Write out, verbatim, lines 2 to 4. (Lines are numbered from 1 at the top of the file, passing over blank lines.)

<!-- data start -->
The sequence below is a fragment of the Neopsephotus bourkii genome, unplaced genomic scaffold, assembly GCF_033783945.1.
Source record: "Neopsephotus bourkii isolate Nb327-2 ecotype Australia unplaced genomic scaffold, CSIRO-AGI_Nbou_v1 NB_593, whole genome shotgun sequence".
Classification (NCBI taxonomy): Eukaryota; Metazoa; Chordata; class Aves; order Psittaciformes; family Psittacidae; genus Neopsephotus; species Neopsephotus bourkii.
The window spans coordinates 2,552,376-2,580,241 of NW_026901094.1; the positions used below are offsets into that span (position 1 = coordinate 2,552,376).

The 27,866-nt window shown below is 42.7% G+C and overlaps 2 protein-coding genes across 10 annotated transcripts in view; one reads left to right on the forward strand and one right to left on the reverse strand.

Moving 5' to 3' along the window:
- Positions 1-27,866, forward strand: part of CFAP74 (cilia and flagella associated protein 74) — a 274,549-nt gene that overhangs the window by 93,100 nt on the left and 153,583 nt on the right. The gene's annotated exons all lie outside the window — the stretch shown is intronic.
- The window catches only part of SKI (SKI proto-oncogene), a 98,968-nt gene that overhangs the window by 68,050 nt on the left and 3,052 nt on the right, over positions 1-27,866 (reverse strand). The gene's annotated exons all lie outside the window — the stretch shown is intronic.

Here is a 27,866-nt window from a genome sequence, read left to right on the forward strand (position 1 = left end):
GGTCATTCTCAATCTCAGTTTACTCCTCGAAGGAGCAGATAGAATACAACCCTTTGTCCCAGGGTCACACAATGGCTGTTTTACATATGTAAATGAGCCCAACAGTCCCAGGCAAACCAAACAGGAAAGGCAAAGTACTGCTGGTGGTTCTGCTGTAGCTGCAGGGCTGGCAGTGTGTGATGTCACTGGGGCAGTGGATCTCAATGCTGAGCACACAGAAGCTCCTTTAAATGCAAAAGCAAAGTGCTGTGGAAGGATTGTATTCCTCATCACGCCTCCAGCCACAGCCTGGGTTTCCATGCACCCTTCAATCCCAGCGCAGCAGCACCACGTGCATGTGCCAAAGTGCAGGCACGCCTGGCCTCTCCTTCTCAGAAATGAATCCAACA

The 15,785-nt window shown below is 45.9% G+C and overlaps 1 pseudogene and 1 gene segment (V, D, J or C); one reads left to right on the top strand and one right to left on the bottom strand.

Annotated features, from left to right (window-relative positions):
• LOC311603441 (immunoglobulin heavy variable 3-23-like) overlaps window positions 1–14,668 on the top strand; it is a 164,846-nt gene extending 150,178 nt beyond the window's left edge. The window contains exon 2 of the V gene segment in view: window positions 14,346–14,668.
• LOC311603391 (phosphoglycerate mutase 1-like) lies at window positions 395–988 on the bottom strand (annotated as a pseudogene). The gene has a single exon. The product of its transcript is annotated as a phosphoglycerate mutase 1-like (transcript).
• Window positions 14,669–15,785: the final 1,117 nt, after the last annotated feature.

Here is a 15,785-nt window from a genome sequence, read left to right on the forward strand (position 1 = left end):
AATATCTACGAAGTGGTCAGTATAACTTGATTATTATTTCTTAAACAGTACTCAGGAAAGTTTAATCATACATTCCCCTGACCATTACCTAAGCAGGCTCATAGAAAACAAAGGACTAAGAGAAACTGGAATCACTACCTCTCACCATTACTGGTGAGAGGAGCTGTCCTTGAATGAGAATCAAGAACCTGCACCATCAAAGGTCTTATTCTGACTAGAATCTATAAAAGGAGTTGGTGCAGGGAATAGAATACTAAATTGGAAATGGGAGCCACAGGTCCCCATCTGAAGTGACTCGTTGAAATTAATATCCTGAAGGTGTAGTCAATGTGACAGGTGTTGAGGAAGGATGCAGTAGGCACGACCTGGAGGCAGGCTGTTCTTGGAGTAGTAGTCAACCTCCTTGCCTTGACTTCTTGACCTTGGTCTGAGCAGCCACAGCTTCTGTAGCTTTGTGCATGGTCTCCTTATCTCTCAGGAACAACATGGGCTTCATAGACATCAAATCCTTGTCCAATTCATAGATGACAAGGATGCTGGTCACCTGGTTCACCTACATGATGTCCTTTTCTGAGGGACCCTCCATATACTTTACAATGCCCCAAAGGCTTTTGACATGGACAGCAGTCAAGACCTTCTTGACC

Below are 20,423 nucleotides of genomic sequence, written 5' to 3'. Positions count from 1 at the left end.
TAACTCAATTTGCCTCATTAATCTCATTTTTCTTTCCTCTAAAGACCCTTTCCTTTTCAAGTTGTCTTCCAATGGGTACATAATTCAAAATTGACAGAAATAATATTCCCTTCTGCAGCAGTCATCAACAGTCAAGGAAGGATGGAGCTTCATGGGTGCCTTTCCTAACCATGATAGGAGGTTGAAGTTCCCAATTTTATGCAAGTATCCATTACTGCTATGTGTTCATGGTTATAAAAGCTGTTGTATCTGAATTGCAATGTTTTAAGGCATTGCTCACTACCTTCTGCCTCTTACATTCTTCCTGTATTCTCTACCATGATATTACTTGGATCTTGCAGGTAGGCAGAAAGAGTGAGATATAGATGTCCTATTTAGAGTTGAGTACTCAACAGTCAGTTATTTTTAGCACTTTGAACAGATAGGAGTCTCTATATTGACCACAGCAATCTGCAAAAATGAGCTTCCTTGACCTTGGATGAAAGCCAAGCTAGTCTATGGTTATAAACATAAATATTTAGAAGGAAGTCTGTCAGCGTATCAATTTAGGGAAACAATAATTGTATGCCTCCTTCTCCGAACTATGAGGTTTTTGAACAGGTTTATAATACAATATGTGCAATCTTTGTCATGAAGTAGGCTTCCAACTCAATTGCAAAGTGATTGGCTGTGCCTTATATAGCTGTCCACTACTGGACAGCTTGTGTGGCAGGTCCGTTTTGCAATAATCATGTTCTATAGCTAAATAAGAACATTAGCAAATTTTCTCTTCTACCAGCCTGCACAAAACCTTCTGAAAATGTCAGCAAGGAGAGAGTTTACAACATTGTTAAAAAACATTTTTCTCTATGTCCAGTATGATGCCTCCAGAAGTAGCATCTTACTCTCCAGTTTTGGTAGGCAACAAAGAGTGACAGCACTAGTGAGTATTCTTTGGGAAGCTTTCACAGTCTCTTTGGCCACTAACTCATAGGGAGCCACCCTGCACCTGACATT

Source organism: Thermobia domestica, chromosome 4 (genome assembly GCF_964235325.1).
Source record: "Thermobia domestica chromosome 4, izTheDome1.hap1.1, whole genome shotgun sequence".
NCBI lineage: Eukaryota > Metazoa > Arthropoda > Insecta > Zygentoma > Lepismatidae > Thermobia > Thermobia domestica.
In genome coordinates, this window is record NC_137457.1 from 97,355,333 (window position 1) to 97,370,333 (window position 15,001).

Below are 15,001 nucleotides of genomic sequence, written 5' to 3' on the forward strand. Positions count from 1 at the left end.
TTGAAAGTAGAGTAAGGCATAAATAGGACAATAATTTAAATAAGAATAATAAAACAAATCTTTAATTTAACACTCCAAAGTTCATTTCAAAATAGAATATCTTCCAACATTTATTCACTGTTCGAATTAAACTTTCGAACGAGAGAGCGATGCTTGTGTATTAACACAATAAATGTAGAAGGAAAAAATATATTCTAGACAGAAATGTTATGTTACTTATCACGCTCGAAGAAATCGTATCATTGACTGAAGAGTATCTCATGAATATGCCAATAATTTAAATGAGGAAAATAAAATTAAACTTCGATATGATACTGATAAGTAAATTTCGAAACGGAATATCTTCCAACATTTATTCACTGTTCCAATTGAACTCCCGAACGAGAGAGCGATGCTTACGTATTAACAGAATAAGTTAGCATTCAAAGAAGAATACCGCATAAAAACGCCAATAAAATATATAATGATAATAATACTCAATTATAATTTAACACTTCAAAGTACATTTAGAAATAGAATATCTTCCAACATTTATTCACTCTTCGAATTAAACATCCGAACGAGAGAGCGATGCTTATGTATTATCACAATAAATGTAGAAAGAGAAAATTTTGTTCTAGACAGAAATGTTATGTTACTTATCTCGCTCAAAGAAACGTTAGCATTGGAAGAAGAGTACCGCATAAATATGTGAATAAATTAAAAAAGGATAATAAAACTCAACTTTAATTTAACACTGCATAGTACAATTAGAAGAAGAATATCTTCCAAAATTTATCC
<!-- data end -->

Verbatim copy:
Source record: "Neopsephotus bourkii isolate Nb327-2 ecotype Australia unplaced genomic scaffold, CSIRO-AGI_Nbou_v1 NB_593, whole genome shotgun sequence".
Classification (NCBI taxonomy): Eukaryota; Metazoa; Chordata; class Aves; order Psittaciformes; family Psittacidae; genus Neopsephotus; species Neopsephotus bourkii.
The window spans coordinates 2,552,376-2,580,241 of NW_026901094.1; the positions used below are offsets into that span (position 1 = coordinate 2,552,376).